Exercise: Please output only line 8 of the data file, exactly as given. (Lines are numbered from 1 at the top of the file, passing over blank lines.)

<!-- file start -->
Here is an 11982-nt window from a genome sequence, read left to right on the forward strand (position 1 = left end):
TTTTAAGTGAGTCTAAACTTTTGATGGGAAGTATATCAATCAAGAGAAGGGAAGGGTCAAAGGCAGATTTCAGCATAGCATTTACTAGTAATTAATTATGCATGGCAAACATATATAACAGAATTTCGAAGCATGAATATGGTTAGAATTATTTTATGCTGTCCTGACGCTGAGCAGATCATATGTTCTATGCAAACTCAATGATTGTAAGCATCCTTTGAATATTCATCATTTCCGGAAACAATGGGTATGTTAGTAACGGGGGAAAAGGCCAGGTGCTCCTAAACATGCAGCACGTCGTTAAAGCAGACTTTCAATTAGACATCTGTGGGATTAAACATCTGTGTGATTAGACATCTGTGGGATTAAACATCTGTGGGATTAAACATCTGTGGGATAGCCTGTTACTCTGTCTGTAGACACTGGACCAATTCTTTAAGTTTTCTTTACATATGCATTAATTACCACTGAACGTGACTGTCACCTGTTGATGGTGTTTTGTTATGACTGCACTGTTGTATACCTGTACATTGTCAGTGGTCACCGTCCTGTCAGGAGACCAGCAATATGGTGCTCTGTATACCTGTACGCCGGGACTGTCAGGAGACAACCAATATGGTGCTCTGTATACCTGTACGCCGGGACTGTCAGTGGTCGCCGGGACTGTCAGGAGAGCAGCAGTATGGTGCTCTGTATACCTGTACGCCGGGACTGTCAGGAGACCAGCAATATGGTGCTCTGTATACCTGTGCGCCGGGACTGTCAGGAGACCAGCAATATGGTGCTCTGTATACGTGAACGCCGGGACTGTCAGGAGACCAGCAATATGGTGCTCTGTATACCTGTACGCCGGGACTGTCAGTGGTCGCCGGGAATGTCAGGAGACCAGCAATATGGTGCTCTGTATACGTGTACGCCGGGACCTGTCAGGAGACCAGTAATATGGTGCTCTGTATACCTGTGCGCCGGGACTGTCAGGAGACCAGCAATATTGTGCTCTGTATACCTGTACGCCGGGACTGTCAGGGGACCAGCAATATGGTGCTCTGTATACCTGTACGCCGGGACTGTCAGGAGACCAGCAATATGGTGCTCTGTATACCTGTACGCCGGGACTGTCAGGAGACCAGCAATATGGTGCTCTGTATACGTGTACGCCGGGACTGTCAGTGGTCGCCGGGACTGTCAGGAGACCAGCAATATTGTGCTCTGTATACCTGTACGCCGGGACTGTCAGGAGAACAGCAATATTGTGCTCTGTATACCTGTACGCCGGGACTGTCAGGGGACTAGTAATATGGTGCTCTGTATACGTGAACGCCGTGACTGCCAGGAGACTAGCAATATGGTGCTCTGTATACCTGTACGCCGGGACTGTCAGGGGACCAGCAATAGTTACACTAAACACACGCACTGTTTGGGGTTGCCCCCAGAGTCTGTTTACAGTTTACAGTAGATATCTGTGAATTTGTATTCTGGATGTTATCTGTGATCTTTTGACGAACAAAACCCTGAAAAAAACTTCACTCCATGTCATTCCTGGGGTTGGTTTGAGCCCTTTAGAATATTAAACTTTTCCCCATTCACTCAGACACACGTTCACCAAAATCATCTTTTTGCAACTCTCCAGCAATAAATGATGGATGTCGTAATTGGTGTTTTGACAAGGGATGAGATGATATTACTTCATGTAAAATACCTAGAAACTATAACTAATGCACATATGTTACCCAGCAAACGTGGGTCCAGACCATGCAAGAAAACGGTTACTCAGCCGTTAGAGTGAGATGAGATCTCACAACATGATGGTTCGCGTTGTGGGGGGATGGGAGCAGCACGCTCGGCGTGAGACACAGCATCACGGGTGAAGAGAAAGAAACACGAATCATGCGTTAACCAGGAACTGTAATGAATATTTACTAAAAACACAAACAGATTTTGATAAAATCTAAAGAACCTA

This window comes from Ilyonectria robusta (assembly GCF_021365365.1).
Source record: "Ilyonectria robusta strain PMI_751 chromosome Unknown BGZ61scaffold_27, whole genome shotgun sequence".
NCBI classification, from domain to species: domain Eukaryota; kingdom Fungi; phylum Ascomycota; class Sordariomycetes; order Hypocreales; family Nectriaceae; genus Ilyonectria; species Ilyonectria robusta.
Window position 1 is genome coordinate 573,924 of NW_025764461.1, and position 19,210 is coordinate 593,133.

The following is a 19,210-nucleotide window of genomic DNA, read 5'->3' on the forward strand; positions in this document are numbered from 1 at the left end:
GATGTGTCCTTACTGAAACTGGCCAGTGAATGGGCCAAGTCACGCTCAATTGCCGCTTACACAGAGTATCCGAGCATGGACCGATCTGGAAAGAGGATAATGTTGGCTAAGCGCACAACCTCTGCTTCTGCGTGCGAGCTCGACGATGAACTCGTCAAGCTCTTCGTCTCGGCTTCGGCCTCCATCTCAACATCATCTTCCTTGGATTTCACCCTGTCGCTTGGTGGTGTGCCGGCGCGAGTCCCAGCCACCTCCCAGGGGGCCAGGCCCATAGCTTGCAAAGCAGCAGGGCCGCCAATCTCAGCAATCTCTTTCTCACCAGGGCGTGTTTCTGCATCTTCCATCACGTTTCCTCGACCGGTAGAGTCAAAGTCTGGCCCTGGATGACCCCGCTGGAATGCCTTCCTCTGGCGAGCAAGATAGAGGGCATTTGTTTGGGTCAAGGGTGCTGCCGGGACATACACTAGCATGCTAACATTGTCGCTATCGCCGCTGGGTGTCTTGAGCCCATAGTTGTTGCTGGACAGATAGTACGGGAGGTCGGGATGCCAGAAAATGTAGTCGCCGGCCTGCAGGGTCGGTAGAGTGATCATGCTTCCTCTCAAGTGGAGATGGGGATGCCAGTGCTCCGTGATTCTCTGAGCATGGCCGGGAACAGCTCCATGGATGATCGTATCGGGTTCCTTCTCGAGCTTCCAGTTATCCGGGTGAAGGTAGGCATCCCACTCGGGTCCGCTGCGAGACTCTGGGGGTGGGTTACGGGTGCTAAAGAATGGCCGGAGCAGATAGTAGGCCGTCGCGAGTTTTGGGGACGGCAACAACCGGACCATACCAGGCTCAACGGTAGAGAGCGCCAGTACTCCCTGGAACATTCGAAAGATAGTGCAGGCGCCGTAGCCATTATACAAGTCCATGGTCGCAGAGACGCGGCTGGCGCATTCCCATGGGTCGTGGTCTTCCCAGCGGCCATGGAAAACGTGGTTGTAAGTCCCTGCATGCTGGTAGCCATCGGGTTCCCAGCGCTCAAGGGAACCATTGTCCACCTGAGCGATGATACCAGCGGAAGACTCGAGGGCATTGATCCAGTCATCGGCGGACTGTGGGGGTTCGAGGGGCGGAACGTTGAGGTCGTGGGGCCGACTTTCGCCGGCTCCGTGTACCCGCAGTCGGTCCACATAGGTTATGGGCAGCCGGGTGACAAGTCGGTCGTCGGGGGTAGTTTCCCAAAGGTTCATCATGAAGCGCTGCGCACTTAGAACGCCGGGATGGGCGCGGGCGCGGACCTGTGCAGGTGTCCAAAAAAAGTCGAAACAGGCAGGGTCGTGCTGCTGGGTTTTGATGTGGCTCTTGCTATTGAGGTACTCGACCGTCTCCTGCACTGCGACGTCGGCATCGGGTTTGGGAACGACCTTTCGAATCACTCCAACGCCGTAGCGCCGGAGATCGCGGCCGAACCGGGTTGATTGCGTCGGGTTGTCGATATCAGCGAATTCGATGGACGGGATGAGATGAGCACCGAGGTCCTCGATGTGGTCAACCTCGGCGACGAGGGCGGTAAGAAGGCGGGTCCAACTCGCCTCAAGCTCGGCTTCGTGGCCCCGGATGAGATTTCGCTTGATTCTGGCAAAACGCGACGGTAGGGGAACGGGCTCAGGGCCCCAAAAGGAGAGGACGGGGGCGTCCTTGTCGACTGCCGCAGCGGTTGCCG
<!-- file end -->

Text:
GATGTGTCCTTACTGAAACTGGCCAGTGAATGGGCCAAGTCACGCTCAATTGCCGCTTACACAGAGTATCCGAGCATGGACCGATCTGGAAAGAGGATAATGTTGGCTAAGCGCACAACCTCTGCTTCTGCGTGCGAGCTCGACGATGAACTCGTCAAGCTCTTCGTCTCGGCTTCGGCCTCCATCTCAACATCATCTTCCTTGGATTTCACCCTGTCGCTTGGTGGTGTGCCGGCGCGAGTCCCAGCCACCTCCCAGGGGGCCAGGCCCATAGCTTGCAAAGCAGCAGGGCCGCCAATCTCAGCAATCTCTTTCTCACCAGGGCGTGTTTCTGCATCTTCCATCACGTTTCCTCGACCGGTAGAGTCAAAGTCTGGCCCTGGATGACCCCGCTGGAATGCCTTCCTCTGGCGAGCAAGATAGAGGGCATTTGTTTGGGTCAAGGGTGCTGCCGGGACATACACTAGCATGCTAACATTGTCGCTATCGCCGCTGGGTGTCTTGAGCCCATAGTTGTTGCTGGACAGATAGTACGGGAGGTCGGGATGCCAGAAAATGTAGTCGCCGGCCTGCAGGGTCGGTAGAGTGATCATGCTTCCTCTCAAGTGGAGATGGGGATGCCAGTGCTCCGTGATTCTCTGAGCATGGCCGGGAACAGCTCCATGGATGATCGTATCGGGTTCCTTCTCGAGCTTCCAGTTATCCGGGTGAAGGTAGGCATCCCACTCGGGTCCGCTGCGAGACTCTGGGGGTGGGTTACGGGTGCTAAAGAATGGCCGGAGCAGATAGTAGGCCGTCGCGAGTTTTGGGGACGGCAACAACCGGACCATACCAGGCTCAACGGTAGAGAGCGCCAGTACTCCCTGGAACATTCGAAAGATAGTGCAGGCGCCGTAGCCATTATACAAGTCCATGGTCGCAGAGACGCGGCTGGCGCATTCCCATGGGTCGTGGTCTTCCCAGCGGCCATGGAAAACGTGGTTGTAAGTCCCTGCATGCTGGTAGCCATCGGGTTCCCAGCGCTCAAGGGAACCATTGTCCACCTGAGCGATGATACCAGCGGAAGACTCGAGGGCATTGATCCAGTCATCGGCGGACTGTGGGGGTTCGAGGGGCGGAACGTTGAGGTCGTGGGGCCGACTTTCGCCGGCTCCGTGTACCCGCAGTCGGTCCACATAGGTTATGGGCAGCCGGGTGACAAGTCGGTCGTCGGGGGTAGTTTCCCAAAGGTTCATCATGAAGCGCTGCGCACTTAGAACGCCGGGATGGGCGCGGGCGCGGACCTGTGCAGGTGTCCAAAAAAAGTCGAAACAGGCAGGGTCGTGCTGCTGGGTTTTGATGTGGCTCTTGCTATTGAGGTACTCGACCGTCTCCTGCACTGCGACGTCGGCATCGGGTTTGGGAACGACCTTTCGAATCACTCCAACGCCGTAGCGCCGGAGATCGCGGCCGAACCGGGTTGATTGCGTCGGGTTGTCGATATCAGCGAATTCGATGGACGGGATGAGATGAGCACCGAGGTCCTCGATGTGGTCAACCTCGGCGACGAGGGCGGTAAGAAGGCGGGTCCAACTCGCCTCAAGCTCGGCTTCGTGGCCCCGGATGAGATTTCGCTTGATTCTGGCAAAACGCGACGGTAGGGGAACGGGCTCAGGGCCCCAAAAGGAGAGGACGGGGGCGTCCTTGTCGACTGCCGCAGCGGTTGCCG